“Our whole community is touched by the murders,” members of Spokane’s Central United Methodist Church said in a press release. “Join hands with us as we proclaim united prayer for the horror of this violence to cease, and for the perpetrator to be rapidly apprehended.”

Some family members of the victims think authorities gave the unsolved murders short shrift because most of the victims worked as prostitutes or abused drugs.

“I really believe if the recent task force had been formed sooner, Shawn and somebody else would still be alive,” said Kathy Lloyd, whose sister Shawn McClenahan was found dead the day after Christmas. “It makes me sick.”

Task force commanders deflect the criticism.

“It certainly isn’t our position to stand and be defensive or to even get into that,” said police Capt. Chuck Bown, a task force commander. “What I will say is that there are two bodies discovered in August. Two weeks later, we resurrected the task force from 1990. That is a reasonably quick response time for a joint investigation and two agencies.”

The resolution of the cases isn’t likely to be so quick.

Each victim has a network of friends, relatives and criminal associates that must be questioned. Laboratory samples must be analyzed and compared. Thousands of tips pouring in from the public must be sorted through.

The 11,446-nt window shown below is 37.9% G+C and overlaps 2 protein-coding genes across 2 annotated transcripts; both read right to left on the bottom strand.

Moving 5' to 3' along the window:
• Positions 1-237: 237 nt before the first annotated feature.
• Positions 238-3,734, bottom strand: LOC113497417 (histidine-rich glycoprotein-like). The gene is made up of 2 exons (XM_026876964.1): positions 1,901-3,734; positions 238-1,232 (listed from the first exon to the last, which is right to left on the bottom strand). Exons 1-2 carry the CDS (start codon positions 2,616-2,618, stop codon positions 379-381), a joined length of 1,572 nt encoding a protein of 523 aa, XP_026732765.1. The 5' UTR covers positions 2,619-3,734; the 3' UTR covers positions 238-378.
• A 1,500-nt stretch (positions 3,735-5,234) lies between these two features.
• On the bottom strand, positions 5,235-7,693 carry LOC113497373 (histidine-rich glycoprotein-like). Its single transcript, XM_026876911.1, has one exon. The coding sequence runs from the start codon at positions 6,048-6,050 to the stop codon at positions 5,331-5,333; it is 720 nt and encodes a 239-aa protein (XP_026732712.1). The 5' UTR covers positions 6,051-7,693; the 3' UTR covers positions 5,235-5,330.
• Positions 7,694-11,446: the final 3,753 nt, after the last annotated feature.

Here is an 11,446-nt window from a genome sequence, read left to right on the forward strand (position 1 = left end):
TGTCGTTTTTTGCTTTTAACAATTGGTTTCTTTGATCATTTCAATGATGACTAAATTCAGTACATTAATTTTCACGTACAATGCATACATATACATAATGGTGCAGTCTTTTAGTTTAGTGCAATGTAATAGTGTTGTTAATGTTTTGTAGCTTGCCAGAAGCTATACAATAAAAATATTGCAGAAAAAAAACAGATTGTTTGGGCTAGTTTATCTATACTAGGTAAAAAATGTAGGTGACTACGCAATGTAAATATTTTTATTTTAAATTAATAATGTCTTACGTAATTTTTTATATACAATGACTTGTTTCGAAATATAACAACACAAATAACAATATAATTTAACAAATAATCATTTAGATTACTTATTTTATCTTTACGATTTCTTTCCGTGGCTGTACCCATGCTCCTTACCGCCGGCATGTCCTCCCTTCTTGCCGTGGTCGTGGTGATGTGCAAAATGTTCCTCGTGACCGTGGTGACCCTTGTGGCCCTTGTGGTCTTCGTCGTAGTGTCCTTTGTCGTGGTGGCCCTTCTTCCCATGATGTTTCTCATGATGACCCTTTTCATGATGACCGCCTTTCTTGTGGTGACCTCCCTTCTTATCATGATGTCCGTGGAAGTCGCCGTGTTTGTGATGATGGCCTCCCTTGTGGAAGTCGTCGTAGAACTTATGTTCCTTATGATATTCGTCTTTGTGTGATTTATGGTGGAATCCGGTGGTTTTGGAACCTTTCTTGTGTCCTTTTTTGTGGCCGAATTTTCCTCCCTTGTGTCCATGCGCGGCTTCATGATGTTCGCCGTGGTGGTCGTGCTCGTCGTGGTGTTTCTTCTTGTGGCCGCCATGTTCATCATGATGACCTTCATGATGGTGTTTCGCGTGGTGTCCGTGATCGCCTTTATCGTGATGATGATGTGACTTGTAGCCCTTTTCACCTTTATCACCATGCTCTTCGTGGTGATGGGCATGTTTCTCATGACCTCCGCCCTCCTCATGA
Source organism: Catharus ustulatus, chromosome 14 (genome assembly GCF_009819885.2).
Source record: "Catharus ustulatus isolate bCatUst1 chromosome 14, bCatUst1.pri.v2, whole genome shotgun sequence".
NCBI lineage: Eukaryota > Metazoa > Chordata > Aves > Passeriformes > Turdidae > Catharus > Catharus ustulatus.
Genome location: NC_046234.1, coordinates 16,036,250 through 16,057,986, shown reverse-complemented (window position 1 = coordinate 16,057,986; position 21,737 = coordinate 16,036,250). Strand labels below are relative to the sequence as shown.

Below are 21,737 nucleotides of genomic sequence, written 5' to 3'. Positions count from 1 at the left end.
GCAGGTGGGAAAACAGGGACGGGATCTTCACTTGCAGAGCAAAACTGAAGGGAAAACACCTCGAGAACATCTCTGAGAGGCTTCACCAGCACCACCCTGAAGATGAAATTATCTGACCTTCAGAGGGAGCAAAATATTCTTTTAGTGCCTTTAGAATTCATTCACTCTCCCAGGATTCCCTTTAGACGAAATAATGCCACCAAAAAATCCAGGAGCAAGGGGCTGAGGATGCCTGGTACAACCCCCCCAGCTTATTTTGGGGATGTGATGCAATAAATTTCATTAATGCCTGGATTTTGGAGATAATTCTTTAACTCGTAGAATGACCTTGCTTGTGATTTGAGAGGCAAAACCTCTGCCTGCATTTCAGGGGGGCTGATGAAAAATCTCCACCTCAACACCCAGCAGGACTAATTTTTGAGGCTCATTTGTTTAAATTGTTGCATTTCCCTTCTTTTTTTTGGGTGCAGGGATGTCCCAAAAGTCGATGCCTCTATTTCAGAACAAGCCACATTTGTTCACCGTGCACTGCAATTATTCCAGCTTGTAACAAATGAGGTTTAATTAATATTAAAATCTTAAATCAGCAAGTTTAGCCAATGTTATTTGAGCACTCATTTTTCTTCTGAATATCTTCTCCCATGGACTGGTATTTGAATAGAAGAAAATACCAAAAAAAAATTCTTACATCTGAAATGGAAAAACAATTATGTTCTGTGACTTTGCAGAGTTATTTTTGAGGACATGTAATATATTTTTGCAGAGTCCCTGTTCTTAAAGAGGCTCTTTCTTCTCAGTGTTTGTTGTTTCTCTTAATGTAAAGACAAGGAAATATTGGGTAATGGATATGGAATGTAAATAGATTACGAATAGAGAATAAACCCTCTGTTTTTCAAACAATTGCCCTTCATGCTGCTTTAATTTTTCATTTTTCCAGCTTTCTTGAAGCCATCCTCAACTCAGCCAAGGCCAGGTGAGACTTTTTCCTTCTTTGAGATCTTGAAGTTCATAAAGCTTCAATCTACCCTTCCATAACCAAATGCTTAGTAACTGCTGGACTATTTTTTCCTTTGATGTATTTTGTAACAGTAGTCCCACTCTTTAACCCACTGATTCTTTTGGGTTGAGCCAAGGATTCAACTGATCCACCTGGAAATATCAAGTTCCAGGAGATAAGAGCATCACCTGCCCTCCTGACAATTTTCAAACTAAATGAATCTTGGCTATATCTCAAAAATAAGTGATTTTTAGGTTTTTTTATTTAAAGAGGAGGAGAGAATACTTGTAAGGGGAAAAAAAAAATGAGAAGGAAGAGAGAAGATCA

“It is a step-by-step, methodical search,” Bown said. “There is an awful lot of legwork going to following up on where people were last seen, contacting relatives, associates, that type of thing. I think it’s unrealistic and a false way of doing business to start establishing timelines like that.”

The investigation begins with the death of Debbi K. Finnern. The 30-year-old woman was found stabbed in the 1800 block of East Front in June 1984.

The trail ends, for now, in an overgrown gravel pit near Carnahan and 14th, where the bodies of McClenahan and Laurie Ann Wason were found Dec. 26. They had been shot to death.

In between are the 15 others, either shot, stabbed or strangled. All were dumped outside - in alleys, along the Spokane River, in farm fields. Some were nude or partially undressed. At least one, 19-year-old Sherry Palmer, had a plastic bag pulled over her head.